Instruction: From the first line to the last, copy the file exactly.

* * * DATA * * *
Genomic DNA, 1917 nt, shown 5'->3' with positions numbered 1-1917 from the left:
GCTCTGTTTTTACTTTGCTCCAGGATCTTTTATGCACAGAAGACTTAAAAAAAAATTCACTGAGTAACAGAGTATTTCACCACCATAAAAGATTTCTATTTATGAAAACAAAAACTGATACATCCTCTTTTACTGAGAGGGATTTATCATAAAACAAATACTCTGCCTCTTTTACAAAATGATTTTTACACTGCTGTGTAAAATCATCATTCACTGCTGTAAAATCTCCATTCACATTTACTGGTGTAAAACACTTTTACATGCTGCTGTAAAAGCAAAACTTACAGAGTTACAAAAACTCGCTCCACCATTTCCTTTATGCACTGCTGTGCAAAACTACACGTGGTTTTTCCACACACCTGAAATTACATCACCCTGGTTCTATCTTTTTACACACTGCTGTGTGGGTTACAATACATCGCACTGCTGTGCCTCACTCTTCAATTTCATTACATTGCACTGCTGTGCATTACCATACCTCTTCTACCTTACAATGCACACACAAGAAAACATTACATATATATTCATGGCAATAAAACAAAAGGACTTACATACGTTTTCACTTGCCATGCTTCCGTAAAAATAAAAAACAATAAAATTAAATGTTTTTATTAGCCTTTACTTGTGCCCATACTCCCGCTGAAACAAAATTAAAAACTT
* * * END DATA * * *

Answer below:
Genomic DNA, 1917 nt, shown 5'->3' with positions numbered 1-1917 from the left:
GCTCTGTTTTTACTTTGCTCCAGGATCTTTTATGCACAGAAGACTTAAAAAAAAATTCACTGAGTAACAGAGTATTTCACCACCATAAAAGATTTCTATTTATGAAAACAAAAACTGATACATCCTCTTTTACTGAGAGGGATTTATCATAAAACAAATACTCTGCCTCTTTTACAAAATGATTTTTACACTGCTGTGTAAAATCATCATTCACTGCTGTAAAATCTCCATTCACATTTACTGGTGTAAAACACTTTTACATGCTGCTGTAAAAGCAAAACTTACAGAGTTACAAAAACTCGCTCCACCATTTCCTTTATGCACTGCTGTGCAAAACTACACGTGGTTTTTCCACACACCTGAAATTACATCACCCTGGTTCTATCTTTTTACACACTGCTGTGTGGGTTACAATACATCGCACTGCTGTGCCTCACTCTTCAATTTCATTACATTGCACTGCTGTGCATTACCATACCTCTTCTACCTTACAATGCACACACAAGAAAACATTACATATATATTCATGGCAATAAAACAAAAGGACTTACATACGTTTTCACTTGCCATGCTTCCGTAAAAATAAAAAACAATAAAATTAAATGTTTTTATTAGCCTTTACTTGTGCCCATACTCCCGCTGAAACAAAATTAAAAACTT